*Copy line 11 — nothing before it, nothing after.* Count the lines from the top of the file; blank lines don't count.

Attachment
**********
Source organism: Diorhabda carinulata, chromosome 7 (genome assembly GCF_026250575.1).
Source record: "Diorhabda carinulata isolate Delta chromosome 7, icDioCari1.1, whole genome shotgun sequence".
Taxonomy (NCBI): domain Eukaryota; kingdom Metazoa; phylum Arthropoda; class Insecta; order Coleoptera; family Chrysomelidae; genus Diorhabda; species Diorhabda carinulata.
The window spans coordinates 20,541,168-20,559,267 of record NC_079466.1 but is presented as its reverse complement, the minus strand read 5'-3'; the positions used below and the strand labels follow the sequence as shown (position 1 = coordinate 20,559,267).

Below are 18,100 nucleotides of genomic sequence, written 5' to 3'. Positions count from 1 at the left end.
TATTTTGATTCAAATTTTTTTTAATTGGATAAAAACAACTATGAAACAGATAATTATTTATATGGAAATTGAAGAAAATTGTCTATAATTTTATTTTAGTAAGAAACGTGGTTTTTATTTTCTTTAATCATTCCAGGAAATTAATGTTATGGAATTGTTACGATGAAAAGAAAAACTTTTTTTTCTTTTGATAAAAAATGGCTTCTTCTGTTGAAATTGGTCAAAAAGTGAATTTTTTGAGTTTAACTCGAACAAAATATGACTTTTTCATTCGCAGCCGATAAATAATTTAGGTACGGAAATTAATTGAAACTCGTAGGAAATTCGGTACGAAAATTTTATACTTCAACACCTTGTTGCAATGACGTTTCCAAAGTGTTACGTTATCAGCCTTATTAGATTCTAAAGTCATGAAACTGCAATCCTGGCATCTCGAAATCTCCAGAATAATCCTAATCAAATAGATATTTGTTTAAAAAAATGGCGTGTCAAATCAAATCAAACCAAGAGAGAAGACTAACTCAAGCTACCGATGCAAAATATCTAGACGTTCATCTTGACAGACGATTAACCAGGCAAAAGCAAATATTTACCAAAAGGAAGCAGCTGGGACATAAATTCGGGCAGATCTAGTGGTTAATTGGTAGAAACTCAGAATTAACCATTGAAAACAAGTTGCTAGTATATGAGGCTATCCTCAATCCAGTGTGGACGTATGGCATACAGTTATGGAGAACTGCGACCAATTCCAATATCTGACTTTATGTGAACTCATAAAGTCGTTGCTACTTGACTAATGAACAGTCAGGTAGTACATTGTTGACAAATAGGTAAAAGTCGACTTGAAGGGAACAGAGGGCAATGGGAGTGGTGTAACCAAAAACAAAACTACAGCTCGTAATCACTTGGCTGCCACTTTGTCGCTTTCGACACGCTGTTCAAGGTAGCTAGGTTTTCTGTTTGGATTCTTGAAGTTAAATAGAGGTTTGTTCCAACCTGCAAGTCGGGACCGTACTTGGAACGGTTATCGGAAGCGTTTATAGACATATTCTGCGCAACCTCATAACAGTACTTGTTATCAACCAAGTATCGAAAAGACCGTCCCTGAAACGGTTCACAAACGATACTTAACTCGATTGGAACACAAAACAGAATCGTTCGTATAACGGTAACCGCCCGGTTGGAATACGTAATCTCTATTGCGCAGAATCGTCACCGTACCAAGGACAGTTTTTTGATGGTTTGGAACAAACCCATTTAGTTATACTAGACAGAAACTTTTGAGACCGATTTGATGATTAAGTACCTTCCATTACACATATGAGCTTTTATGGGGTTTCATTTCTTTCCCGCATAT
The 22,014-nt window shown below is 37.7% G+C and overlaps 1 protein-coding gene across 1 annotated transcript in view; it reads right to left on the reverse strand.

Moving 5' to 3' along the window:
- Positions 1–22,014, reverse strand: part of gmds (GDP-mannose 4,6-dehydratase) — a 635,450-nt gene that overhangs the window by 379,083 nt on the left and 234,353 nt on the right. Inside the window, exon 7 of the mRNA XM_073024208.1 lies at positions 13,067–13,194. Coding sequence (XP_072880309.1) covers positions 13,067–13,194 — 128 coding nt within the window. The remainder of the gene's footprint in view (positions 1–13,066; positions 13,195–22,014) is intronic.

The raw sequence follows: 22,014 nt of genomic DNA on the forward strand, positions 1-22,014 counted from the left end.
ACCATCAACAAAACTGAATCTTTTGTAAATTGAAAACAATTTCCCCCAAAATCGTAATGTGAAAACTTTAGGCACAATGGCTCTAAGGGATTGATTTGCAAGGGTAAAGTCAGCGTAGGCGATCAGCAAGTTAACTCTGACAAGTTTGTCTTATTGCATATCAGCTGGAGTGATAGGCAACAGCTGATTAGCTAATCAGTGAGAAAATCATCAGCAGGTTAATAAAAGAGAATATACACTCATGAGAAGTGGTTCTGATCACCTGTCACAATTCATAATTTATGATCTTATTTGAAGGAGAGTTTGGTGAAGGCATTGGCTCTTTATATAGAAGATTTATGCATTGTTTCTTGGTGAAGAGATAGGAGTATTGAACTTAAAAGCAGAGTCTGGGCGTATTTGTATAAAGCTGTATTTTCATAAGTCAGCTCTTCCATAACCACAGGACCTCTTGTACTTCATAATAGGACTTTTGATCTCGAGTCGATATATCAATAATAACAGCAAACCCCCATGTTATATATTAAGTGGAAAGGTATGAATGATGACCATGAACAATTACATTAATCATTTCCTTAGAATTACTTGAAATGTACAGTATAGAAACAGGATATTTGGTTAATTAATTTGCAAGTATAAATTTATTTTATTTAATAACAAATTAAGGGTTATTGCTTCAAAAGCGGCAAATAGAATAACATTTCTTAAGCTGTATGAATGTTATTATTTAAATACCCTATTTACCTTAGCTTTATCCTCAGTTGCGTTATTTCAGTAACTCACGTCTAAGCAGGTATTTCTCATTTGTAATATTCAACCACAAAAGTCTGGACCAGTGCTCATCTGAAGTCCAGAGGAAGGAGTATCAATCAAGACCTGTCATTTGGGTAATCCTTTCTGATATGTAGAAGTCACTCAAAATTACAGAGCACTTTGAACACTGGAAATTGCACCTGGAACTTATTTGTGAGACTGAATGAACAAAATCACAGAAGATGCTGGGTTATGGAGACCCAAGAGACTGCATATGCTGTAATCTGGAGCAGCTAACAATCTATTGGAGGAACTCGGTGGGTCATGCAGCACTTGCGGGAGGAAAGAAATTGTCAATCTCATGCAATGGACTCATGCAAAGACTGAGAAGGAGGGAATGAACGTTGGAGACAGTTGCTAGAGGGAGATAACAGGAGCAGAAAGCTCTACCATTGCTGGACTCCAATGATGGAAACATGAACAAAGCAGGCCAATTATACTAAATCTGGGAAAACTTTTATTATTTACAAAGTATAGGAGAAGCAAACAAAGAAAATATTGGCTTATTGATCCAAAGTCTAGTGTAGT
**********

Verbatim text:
ACCATCAACAAAACTGAATCTTTTGTAAATTGAAAACAATTTCCCCCAAAATCGTAATGTGAAAACTTTAGGCACAATGGCTCTAAGGGATTGATTTGCAAGGGTAAAGTCAGCGTAGGCGATCAGCAAGTTAACTCTGACAAGTTTGTCTTATTGCATATCAGCTGGAGTGATAGGCAACAGCTGATTAGCTAATCAGTGAGAAAATCATCAGCAGGTTAATAAAAGAGAATATACACTCATGAGAAGTGGTTCTGATCACCTGTCACAATTCATAATTTATGATCTTATTTGAAGGAGAGTTTGGTGAAGGCATTGGCTCTTTATATAGAAGATTTATGCATTGTTTCTTGGTGAAGAGATAGGAGTATTGAACTTAAAAGCAGAGTCTGGGCGTATTTGTATAAAGCTGTATTTTCATAAGTCAGCTCTTCCATAACCACAGGACCTCTTGTACTTCATAATAGGACTTTTGATCTCGAGTCGATATATCAATAATAACAGCAAACCCCCATGTTATATATTAAGTGGAAAGGTATGAATGATGACCATGAACAATTACATTAATCATTTCCTTAGAATTACTTGAAATGTACAGTATAGAAACAGGATATTTGGTTAATTAATTTGCAAGTATAAATTTATTTTATTTAATAACAAATTAAGGGTTATTGCTTCAAAAGCGGCAAATAGAATAACATTTCTTAAGCTGTATGAATGTTATTATTTAAATACCCTATTTACCTTAGCTTTATCCTCAGTTGCGTTATTTCAGTAACTCACGTCTAAGCAGGTATTTCTCATTTGTAATATTCAACCACAAAAGTCTGGACCAGTGCTCATCTGAAGTCCAGAGGAAGGAGTATCAATCAAGACCTGTCATTTGGGTAATCCTTTCTGATATGTAGAAGTCACTCAAAATTACAGAGCACTTTGAACACTGGAAATTGCACCTGGAACTTATTTGTGAGACTGAATGAACAAAATCACAGAAGATGCTGGGTTATGGAGACCCAAGAGACTGCATATGCTGTAATCTGGAGCAGCTAACAATCTATTGGAGGAACTCGGTGGGTCATGCAGCACTTGCGGGAGGAAAGAAATTGTCAATCTCATGCAATGGACTCATGCAAAGACTGAGAAGGAGGGAATGAACGTTGGAGACAGTTGCTAGAGGGAGATAACAGGAGCAGAAAGCTCTACCATTGCTGGACTCCAATGATGGAAACATGAACAAAGCAGGCCAATTATACTAAATCTGGGAAAACTTTTATTATTTACAAAGTATAGGAGAAGCAAACAAAGAAAATATTGGCTTATTGATCCAAAGTCTAGTGTAGT